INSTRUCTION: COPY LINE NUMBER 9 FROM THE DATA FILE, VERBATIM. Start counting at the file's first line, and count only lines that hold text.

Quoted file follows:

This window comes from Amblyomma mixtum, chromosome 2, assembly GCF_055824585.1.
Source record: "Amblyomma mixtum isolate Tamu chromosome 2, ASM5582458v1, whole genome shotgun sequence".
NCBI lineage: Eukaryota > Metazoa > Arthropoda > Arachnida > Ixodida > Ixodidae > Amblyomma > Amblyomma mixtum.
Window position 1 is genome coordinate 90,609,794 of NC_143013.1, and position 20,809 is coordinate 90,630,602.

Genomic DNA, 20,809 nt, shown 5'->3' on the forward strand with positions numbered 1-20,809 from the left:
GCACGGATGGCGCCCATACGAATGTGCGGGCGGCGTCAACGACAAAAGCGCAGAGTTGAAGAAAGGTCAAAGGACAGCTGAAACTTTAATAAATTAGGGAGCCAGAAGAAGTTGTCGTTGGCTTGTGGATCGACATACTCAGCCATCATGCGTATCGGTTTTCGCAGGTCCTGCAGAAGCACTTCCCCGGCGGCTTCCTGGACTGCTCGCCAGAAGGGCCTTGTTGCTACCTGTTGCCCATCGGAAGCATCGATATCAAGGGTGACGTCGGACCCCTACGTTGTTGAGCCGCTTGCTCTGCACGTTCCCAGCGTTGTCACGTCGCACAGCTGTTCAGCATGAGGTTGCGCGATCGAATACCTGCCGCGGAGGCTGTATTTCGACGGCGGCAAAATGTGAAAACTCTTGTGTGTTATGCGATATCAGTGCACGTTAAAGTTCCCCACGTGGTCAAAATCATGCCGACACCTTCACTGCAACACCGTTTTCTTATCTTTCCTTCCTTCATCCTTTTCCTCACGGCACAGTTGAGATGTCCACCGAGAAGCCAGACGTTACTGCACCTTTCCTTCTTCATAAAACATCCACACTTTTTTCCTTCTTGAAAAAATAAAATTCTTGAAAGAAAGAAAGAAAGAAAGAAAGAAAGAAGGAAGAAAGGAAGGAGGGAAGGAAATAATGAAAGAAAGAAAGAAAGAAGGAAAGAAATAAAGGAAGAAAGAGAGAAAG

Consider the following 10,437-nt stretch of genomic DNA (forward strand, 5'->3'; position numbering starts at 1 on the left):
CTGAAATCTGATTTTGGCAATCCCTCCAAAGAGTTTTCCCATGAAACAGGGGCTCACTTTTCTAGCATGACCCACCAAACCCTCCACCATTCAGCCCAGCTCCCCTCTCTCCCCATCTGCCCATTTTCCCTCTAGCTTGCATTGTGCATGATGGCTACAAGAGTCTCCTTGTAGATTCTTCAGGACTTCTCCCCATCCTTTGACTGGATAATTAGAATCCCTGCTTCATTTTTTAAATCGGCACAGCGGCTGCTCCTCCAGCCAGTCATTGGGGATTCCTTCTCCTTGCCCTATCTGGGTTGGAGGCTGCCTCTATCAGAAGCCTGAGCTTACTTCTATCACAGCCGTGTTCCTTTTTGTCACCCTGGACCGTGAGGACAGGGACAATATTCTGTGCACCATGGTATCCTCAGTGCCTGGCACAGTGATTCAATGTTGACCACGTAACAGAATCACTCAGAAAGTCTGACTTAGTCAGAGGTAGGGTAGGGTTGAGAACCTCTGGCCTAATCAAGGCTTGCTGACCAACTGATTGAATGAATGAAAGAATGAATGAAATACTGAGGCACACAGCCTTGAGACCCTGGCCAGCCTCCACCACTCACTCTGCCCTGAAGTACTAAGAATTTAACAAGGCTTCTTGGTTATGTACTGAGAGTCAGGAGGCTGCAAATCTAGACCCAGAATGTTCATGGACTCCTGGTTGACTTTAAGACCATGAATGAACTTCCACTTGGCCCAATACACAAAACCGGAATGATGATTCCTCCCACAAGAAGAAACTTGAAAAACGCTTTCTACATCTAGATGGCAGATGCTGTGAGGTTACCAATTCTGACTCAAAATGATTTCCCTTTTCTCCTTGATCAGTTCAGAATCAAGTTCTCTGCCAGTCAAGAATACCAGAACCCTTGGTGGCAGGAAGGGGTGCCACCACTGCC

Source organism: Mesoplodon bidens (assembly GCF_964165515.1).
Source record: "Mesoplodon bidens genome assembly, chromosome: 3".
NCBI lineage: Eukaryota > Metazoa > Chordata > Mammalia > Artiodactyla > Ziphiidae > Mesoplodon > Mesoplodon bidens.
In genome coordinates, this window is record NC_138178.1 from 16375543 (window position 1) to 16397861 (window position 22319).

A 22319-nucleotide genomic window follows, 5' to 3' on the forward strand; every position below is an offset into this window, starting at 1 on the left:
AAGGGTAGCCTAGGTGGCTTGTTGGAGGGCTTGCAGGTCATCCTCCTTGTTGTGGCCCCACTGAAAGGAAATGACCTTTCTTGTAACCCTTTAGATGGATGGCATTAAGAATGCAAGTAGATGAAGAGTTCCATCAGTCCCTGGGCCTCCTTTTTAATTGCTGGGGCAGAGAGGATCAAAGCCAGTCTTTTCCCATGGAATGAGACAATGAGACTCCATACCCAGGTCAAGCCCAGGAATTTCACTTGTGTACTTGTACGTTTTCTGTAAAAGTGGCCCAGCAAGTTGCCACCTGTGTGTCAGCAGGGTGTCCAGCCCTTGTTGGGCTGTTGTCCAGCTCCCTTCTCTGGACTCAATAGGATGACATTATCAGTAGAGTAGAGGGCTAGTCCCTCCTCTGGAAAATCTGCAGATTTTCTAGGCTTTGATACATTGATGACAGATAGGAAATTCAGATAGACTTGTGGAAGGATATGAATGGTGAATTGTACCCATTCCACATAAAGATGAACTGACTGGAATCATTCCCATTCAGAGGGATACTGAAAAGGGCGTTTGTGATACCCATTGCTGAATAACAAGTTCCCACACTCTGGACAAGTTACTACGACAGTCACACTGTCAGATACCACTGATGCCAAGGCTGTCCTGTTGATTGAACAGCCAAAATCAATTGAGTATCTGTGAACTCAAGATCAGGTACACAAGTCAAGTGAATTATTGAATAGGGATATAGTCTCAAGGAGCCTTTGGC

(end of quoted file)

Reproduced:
Source organism: Mesoplodon bidens (assembly GCF_964165515.1).